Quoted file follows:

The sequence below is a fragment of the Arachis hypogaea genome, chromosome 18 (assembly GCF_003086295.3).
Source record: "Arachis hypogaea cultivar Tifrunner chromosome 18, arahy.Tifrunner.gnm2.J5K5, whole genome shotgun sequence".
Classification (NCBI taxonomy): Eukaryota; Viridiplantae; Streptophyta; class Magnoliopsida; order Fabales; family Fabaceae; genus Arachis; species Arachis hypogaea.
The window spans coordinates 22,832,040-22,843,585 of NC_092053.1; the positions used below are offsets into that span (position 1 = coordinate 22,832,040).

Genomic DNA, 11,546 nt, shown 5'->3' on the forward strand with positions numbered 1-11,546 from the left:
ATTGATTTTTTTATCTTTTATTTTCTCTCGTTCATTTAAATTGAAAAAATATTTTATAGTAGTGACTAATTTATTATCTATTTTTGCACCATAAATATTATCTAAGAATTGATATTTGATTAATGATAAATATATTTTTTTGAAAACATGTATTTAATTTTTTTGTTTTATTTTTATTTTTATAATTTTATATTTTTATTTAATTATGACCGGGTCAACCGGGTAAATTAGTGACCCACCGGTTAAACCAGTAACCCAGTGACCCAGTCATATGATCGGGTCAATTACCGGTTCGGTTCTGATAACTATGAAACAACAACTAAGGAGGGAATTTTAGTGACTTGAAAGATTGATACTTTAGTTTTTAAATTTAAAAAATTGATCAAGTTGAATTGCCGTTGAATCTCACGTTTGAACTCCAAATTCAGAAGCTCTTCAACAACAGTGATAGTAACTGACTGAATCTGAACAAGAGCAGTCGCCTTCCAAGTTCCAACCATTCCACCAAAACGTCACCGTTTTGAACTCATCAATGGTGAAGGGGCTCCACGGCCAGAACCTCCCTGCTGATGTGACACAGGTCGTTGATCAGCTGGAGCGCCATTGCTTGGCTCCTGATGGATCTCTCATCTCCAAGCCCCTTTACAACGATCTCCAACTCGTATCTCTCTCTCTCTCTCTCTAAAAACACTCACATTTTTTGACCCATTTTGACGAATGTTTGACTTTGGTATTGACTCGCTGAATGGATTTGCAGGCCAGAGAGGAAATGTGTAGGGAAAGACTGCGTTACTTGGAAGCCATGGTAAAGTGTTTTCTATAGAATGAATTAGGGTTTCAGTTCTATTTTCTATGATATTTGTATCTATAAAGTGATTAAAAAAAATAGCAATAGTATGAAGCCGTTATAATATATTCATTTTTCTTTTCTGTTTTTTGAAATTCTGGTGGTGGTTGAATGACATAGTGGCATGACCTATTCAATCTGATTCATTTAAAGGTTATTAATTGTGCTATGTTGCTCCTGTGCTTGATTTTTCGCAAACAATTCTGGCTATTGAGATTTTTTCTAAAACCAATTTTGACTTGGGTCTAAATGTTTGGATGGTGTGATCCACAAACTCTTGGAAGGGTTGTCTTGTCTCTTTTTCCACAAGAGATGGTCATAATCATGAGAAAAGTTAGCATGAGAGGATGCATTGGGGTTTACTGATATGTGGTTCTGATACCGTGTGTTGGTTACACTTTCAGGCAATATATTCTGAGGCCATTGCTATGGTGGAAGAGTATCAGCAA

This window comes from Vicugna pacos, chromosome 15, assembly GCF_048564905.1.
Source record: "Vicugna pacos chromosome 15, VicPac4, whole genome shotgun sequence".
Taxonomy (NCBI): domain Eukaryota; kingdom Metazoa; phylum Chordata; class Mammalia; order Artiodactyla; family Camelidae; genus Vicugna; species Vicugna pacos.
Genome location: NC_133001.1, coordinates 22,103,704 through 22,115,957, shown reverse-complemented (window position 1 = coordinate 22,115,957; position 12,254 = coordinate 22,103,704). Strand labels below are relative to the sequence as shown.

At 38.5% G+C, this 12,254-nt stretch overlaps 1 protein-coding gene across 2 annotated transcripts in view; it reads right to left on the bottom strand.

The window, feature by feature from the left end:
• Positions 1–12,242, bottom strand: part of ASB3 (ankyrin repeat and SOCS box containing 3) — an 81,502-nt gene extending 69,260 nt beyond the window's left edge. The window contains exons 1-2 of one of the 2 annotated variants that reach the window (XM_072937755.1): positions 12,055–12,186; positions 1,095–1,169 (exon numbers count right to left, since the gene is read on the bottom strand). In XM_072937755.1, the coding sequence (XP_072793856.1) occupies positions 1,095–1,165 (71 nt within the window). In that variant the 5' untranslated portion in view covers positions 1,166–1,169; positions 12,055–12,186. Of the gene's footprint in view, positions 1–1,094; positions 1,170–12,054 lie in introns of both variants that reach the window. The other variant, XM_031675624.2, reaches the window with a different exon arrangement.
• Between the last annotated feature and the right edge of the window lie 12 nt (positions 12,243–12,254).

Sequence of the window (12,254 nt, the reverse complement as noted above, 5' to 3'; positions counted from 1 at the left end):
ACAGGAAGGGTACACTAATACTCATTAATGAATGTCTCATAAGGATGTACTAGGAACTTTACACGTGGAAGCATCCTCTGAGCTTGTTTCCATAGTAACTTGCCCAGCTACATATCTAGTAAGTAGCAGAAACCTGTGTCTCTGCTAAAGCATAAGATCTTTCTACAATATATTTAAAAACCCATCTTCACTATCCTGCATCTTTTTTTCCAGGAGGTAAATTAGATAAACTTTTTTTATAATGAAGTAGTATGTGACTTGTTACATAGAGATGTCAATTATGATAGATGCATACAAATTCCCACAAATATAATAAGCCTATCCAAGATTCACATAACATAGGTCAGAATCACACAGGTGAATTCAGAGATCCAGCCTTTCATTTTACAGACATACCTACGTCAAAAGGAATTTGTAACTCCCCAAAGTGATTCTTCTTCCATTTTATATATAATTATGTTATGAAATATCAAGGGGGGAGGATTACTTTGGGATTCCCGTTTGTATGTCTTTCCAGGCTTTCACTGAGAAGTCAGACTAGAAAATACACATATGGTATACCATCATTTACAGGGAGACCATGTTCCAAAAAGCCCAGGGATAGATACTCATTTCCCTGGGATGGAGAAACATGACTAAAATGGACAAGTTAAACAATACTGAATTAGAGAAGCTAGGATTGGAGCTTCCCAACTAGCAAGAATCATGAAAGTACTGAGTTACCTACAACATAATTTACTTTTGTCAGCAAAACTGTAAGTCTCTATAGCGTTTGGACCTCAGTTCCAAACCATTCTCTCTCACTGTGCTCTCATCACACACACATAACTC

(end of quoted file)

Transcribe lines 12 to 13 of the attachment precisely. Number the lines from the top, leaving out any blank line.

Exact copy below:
The window, feature by feature from the left end:
• Positions 1–12,242, bottom strand: part of ASB3 (ankyrin repeat and SOCS box containing 3) — an 81,502-nt gene extending 69,260 nt beyond the window's left edge. The window contains exons 1-2 of one of the 2 annotated variants that reach the window (XM_072937755.1): positions 12,055–12,186; positions 1,095–1,169 (exon numbers count right to left, since the gene is read on the bottom strand). In XM_072937755.1, the coding sequence (XP_072793856.1) occupies positions 1,095–1,165 (71 nt within the window). In that variant the 5' untranslated portion in view covers positions 1,166–1,169; positions 12,055–12,186. Of the gene's footprint in view, positions 1–1,094; positions 1,170–12,054 lie in introns of both variants that reach the window. The other variant, XM_031675624.2, reaches the window with a different exon arrangement.